Next week, the Los Angeles County Board of Supervisors will consider a motion from Supervisors Hilda Solis and Holly Mitchell to declare support for a bill that would automatically “sunset” and seal conviction and arrest records for formerly incarcerated Californians who remain free from contact with the justice system for two years after their release. The bill, SB 731, would also seal the arrest records of people who were arrested, but not convicted of a crime.
The bill has the support of more than 110 groups — ranging from advocates, to faith organizations, to law enforcement. A group of 70 of those supporters, which include the Anti-Recidivism Coalition, Homeboy Industries, the Los Angeles Regional Reentry Partnership, and Californians for Safety and Justice — which developed the sunset model — sent a letter to state legislators earlier this year, calling for the bill’s passage.
“Successful reintegration means more than a demonstrated commitment to abide by the law. It also assumes an ability to support oneself and one’s family through legal, gainful employment,” the letter said. “Yet, because of the legacy of their contact with the legal system, as many as one in five Californians—nearly 8 million people currently living with a past conviction—face unemployment or underemployment, chronic economic insecurity, and poverty for themselves and their families.”
Nationally, there are approximately 70 million people with a past conviction or arrest stamped on their record.
In their motion, Supervisors Solis and Mitchell also note that “marginalization and oppression” follow people long after they are released from prison or jail. “Our criminal justice system is one that harms, disenfranchises, and oppresses communities of color, especially those who are Black or Latinx,” who make up 80 percent of the people in LA’s jails, according to the motion.
If approved, the motion will direct the county’s legislative advocates in Sacramento to back the bill. The spirit of SB 731 is in keeping with the “care first, jails last” model LA County is working to build.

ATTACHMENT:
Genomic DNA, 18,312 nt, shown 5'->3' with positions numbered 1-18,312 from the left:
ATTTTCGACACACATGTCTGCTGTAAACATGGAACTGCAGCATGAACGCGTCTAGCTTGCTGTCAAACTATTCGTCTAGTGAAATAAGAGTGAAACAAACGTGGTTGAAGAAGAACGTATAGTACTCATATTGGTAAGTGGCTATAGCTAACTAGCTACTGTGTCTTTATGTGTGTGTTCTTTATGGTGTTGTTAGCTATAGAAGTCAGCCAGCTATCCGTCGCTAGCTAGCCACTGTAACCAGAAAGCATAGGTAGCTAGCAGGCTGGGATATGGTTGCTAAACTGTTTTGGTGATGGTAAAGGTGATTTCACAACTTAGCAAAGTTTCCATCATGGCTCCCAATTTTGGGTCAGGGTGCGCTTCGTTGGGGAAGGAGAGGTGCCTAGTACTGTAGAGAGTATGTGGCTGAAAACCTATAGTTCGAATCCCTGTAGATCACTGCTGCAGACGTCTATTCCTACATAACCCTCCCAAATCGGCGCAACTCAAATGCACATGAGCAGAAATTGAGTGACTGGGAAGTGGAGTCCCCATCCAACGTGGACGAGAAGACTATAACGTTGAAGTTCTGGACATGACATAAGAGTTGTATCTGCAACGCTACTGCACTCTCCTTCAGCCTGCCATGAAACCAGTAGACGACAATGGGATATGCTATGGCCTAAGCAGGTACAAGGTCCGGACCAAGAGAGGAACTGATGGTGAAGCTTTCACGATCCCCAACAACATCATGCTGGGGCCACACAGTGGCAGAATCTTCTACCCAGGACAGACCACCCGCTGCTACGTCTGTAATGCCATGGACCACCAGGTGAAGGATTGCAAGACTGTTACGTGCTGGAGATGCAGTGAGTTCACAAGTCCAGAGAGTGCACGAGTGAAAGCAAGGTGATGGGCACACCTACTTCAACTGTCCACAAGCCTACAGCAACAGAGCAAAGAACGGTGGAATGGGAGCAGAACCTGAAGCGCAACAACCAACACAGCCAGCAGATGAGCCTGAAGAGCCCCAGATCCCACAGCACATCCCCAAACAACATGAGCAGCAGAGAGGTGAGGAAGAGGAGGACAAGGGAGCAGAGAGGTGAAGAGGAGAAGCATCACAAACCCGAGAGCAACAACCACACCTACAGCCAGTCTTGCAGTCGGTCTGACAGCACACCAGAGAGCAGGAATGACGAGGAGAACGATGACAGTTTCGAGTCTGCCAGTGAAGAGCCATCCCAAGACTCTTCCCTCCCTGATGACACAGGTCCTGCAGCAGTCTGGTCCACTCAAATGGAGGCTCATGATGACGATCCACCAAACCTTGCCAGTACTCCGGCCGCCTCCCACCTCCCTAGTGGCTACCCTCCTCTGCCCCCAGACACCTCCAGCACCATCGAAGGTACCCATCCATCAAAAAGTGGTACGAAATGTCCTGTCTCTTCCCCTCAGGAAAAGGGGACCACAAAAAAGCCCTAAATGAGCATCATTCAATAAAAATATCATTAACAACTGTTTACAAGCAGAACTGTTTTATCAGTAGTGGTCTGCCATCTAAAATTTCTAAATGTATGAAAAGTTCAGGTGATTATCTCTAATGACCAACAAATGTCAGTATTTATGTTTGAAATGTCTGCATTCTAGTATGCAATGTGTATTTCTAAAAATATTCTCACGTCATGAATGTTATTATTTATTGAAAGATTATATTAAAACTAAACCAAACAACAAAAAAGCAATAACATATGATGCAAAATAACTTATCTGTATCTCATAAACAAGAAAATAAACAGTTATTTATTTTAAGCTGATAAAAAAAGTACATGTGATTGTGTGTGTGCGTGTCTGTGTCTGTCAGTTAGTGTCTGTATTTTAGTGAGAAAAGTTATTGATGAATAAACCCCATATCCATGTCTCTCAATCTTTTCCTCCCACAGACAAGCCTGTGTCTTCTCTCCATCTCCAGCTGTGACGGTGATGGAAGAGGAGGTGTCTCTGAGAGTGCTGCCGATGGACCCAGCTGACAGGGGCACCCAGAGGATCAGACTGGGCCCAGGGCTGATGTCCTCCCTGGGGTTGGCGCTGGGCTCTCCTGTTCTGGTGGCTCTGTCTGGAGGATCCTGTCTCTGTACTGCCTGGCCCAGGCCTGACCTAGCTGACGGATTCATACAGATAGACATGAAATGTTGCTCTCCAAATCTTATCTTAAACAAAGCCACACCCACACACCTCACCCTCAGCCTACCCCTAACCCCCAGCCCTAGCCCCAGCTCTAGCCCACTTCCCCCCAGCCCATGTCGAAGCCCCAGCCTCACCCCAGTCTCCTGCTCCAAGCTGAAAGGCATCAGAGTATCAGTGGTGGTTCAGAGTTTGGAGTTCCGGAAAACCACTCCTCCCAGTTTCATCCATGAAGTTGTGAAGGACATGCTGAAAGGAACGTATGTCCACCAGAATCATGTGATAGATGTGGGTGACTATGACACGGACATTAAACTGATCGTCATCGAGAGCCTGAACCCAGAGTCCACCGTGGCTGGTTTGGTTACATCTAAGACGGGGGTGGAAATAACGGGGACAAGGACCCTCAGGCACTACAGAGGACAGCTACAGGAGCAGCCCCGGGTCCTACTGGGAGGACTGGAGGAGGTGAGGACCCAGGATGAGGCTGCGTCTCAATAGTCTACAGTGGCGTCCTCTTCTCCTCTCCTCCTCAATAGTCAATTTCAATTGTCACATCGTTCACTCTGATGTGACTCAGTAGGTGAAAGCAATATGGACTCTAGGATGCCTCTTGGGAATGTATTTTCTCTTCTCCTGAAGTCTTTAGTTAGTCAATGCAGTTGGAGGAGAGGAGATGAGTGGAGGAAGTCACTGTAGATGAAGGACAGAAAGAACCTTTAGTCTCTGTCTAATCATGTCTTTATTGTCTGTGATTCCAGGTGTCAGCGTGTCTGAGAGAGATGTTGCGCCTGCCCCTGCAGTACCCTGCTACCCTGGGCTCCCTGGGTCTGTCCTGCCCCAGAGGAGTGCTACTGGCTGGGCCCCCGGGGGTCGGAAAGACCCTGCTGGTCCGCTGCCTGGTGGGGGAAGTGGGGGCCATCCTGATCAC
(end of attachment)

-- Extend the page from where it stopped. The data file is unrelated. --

Just under 75 percent of formerly incarcerated people are still unemployed one year after their release, a 2017 ACLU report on the benefits of hiring people exiting lockup found.
While employment has been proven to greatly reduce recidivism, and hiring people with criminal histories improves businesses’ retention rates, stigma often shuts the door to employment before formerly incarcerated job seekers have a chance to prove their worth.
Gilbert Johnson, who sent in written public comment in advance of the supervisors’ Tuesday meeting, said that a non-violent, drug-related felony kept him locked out of jobs and without housing options. The conviction, Johnson wrote, “nearly resulted in my family and I becoming homeless.”
“…Fortunately, I had family members with floor space until we could get situated,” he said. “I know so many others that did not have that luxury and suffered even though they hadn’t committed any new crimes.”
The Anti-Recidivism Coalition’s advocacy director, Esteban Nuñez, who is also formerly incarcerated, said that during his time in and after prison, he saw the power of hope, and how important rehabilitative programming is for people coming home. After incarceration, he said, “the odds are continuously stacked against you.” SB 731 would go a long way toward fixing that in California, according to Nuñez, ARC, and the bill’s other sponsors.
In the oppositional corner, the Peace Officers Research Association of California (PORAC) has said that felony records serve as a deterrent to future crime, and that passage of the bill would be detrimental to public safety. “Oftentimes, felony crimes are violent and leave behind innocent victims whose lives will never be the same,” the association said. “By allowing violent criminals back on the street, with their record dismissed, they will have less deterrent to commit another crime,” and will create more victims. PORAC said that it would be willing to rescind its opposition if lawmakers amended the bill to exclude people convicted of violent crimes.
The bill, which Senator María Elena Durazo (D-Los Angeles) introduced in partnership with Sen. Steven Bradford, passed out of the Senate Public Safety Committee with a 4-1 vote on April 13.
The model, created by Californians for Safety and Justice, “relies on information that is already held in state government databases to move from a slow, laborious, and costly petition-based relief model to an automated model that will close the uptake gap and bring record relief to millions of Californians. ”
“Despite the data on recidivism,” Sen. Durazo said, “California still maintains [criminal] records until the person reaches 100 years of age,” and the widespread use of background checks “activates thousands of barriers” to employment, housing, civic participation, and more. These collateral consequences, she said, “have become one of the leading drivers of multi-generational poverty.”